A final thank you for Arthur's Pass kea conservation 30 March 2018
We have achieved most of our major goals for kea conservation at Arthur's Pass! This has been possible thanks to you wonderful folks who donated to our kea conservation/ citizen science project on givealittle over the past year and a half.
Over the past year we have built a very large shelter packed with information all about kea (aka the "Kea Kiosk") in the heart of Arthur's Pass village, kea country. This is visited by sometimes hundreds of people per day!
We have also achieved some great advocacy and educational work too. Thousands of people have already been involved in looking for kea, recording sightings onto the online database, helping educate others why we should never feed kea, understanding the extent of the lead poisoning issues in the area and making good progress towards removing some of the sources of this lead from the environment, and much more.
We've banded more than 50 kea over the past year, received 1300 sightings within the first 7 months of launching the online kea sightings database, received hundreds of photos of banded kea and there's been great interest and uptake from people in sponsoring kea (and naming them), further contributing funding towards this project.
We have learned so much already through creating this citizen science initiative. By encouraging so many people to record their kea sightings, particularly of banded birds, we have been able to document just how many "new" kea are showing up in the main Arthur's Pass area, which ones stay around and which disperse elsewhere, receive sightings of older kea (some of which were banded more than ten years ago), determine how old some wild kea are, track individuals who are sick or injured, take them to the vet for treatment and upon release the more people looking, the more likely it is that these kea are spotted again. For example, two of the five kea taken to the amazing team at the South Island Wildlife Hospital in Christchurch last year for treatment of lead poisoning were recently spotted, clarifying that they're still alive and okay. Having a portion of this population with unique leg bands on is very useful for learning about kea ecology and behaviour, especially where there are so many people out there looking and recording. We have managed to distribute brochures and sightings forms to dozens of back country huts and sightings are coming in from all over the South Island.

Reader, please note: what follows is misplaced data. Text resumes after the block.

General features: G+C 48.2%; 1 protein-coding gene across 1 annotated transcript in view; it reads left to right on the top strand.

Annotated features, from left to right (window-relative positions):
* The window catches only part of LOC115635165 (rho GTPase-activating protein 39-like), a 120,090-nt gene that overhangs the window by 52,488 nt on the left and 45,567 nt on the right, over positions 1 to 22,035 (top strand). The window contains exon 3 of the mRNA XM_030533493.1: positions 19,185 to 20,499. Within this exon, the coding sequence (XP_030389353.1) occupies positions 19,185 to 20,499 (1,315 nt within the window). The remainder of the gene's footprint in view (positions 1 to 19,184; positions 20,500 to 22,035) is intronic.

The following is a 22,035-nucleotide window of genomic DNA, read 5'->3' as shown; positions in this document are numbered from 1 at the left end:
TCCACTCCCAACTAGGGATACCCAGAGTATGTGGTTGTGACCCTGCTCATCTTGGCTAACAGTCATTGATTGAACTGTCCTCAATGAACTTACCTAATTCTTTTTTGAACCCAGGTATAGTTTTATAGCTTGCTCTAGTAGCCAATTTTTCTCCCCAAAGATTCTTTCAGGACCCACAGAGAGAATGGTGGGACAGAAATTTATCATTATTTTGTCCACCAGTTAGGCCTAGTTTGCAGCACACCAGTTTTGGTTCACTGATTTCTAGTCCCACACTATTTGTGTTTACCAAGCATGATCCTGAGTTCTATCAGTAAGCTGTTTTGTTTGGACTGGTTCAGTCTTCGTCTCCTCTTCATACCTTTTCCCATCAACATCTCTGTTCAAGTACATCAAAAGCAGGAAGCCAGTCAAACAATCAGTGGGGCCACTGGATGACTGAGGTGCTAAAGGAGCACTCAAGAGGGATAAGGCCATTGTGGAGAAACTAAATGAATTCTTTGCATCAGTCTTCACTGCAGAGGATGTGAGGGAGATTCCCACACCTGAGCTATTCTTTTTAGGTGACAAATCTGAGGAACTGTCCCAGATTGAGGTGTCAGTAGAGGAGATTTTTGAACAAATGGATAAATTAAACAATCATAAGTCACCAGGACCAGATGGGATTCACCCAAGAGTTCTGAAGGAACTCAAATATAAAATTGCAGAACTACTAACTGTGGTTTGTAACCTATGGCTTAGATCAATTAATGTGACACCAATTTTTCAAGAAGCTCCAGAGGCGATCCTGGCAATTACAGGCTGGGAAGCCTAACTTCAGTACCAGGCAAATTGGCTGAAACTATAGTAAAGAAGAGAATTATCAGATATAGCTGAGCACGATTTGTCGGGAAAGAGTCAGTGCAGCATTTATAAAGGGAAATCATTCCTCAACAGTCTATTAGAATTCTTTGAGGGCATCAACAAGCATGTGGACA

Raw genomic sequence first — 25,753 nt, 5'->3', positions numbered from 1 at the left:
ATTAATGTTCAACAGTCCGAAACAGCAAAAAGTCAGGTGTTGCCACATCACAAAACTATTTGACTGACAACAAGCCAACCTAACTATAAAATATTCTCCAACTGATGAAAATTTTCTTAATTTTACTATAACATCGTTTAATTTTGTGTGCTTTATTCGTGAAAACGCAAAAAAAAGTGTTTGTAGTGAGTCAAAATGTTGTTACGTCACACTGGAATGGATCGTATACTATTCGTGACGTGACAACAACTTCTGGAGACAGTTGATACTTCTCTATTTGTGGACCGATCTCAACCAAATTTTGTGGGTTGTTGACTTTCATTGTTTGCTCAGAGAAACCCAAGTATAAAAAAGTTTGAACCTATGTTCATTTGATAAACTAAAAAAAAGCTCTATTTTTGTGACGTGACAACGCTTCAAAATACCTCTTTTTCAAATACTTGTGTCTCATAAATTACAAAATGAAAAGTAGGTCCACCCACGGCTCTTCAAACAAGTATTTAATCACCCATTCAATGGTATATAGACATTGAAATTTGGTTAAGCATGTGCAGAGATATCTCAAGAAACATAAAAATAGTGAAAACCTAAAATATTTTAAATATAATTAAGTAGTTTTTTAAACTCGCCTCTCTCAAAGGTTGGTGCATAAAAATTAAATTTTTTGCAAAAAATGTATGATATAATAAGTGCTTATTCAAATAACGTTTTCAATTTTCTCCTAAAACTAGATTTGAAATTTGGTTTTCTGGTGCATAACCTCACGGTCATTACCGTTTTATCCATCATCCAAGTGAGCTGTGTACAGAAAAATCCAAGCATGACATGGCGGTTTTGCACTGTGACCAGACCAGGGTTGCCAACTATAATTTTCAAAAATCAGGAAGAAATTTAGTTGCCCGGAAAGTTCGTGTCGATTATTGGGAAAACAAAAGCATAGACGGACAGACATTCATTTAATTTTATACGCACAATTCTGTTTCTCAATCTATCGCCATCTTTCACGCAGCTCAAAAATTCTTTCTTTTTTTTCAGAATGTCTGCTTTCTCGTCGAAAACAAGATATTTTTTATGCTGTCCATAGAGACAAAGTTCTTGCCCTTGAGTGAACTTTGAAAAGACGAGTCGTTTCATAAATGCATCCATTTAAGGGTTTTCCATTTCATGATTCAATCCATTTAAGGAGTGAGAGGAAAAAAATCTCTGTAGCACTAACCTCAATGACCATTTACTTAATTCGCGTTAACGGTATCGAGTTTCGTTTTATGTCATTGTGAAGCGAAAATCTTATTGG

The logical next step for us is to have some kea banded in other key areas where kea and humans interact (e.g. Milford road, Fiordland). People form a real connection with the animals when they read up about individual kea with profiles on the sightings database website and love seeing how many times a bird that they enjoy following is recorded on the map.
We've done numerous talks to schools, tramping clubs and other clubs and organisations and encouraged so many people to get out there and have a go looking for, and recording kea. We've received excellent feedback and listen to the suggestions people send us with ideas to make this project even better.
We truly appreciate and value your support and hope that you will get out there looking for kea (and all other nature too!)
Nga mihi nui,
The Arthur's Pass Kea Sightings team